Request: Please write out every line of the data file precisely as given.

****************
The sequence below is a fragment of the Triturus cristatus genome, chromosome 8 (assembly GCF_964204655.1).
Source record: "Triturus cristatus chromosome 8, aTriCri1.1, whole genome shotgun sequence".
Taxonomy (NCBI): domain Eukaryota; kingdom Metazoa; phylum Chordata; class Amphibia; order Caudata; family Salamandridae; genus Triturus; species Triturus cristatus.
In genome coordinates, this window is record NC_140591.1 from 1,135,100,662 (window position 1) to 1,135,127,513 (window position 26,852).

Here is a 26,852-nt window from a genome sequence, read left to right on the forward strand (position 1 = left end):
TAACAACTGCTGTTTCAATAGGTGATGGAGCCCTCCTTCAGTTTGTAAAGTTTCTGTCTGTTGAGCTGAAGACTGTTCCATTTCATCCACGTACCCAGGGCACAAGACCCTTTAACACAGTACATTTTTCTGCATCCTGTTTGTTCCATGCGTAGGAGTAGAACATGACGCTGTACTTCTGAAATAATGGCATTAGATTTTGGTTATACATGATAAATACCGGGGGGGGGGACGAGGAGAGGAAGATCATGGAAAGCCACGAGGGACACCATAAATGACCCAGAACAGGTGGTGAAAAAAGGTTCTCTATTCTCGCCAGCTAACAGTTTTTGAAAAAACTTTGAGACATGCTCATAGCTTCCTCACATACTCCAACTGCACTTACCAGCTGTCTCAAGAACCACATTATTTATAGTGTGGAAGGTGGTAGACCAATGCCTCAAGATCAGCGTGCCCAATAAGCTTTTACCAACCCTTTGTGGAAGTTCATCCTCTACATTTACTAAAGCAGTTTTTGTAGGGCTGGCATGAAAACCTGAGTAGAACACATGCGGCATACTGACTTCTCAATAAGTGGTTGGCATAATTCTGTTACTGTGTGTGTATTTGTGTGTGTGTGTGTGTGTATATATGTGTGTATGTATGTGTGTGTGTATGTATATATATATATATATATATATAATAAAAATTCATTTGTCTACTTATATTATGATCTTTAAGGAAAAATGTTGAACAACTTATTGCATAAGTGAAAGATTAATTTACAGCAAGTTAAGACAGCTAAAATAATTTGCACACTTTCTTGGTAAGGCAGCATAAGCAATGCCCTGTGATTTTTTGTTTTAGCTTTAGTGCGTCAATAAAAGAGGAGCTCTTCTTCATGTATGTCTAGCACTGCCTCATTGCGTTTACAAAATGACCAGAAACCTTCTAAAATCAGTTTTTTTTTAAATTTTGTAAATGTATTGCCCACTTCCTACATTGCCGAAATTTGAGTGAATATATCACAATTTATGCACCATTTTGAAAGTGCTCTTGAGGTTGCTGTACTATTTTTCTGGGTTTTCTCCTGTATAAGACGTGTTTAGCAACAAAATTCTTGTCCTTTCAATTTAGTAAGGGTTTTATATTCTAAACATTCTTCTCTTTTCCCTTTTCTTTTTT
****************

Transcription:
The sequence below is a fragment of the Triturus cristatus genome, chromosome 8 (assembly GCF_964204655.1).
Source record: "Triturus cristatus chromosome 8, aTriCri1.1, whole genome shotgun sequence".
Taxonomy (NCBI): domain Eukaryota; kingdom Metazoa; phylum Chordata; class Amphibia; order Caudata; family Salamandridae; genus Triturus; species Triturus cristatus.
In genome coordinates, this window is record NC_140591.1 from 1,135,100,662 (window position 1) to 1,135,127,513 (window position 26,852).

Here is a 26,852-nt window from a genome sequence, read left to right on the forward strand (position 1 = left end):
TAACAACTGCTGTTTCAATAGGTGATGGAGCCCTCCTTCAGTTTGTAAAGTTTCTGTCTGTTGAGCTGAAGACTGTTCCATTTCATCCACGTACCCAGGGCACAAGACCCTTTAACACAGTACATTTTTCTGCATCCTGTTTGTTCCATGCGTAGGAGTAGAACATGACGCTGTACTTCTGAAATAATGGCATTAGATTTTGGTTATACATGATAAATACCGGGGGGGGGGACGAGGAGAGGAAGATCATGGAAAGCCACGAGGGACACCATAAATGACCCAGAACAGGTGGTGAAAAAAGGTTCTCTATTCTCGCCAGCTAACAGTTTTTGAAAAAACTTTGAGACATGCTCATAGCTTCCTCACATACTCCAACTGCACTTACCAGCTGTCTCAAGAACCACATTATTTATAGTGTGGAAGGTGGTAGACCAATGCCTCAAGATCAGCGTGCCCAATAAGCTTTTACCAACCCTTTGTGGAAGTTCATCCTCTACATTTACTAAAGCAGTTTTTGTAGGGCTGGCATGAAAACCTGAGTAGAACACATGCGGCATACTGACTTCTCAATAAGTGGTTGGCATAATTCTGTTACTGTGTGTGTATTTGTGTGTGTGTGTGTGTGTATATATGTGTGTATGTATGTGTGTGTGTATGTATATATATATATATATATATATAATAAAAATTCATTTGTCTACTTATATTATGATCTTTAAGGAAAAATGTTGAACAACTTATTGCATAAGTGAAAGATTAATTTACAGCAAGTTAAGACAGCTAAAATAATTTGCACACTTTCTTGGTAAGGCAGCATAAGCAATGCCCTGTGATTTTTTGTTTTAGCTTTAGTGCGTCAATAAAAGAGGAGCTCTTCTTCATGTATGTCTAGCACTGCCTCATTGCGTTTACAAAATGACCAGAAACCTTCTAAAATCAGTTTTTTTTTAAATTTTGTAAATGTATTGCCCACTTCCTACATTGCCGAAATTTGAGTGAATATATCACAATTTATGCACCATTTTGAAAGTGCTCTTGAGGTTGCTGTACTATTTTTCTGGGTTTTCTCCTGTATAAGACGTGTTTAGCAACAAAATTCTTGTCCTTTCAATTTAGTAAGGGTTTTATATTCTAAACATTCTTCTCTTTTCCCTTTTCTTTTTT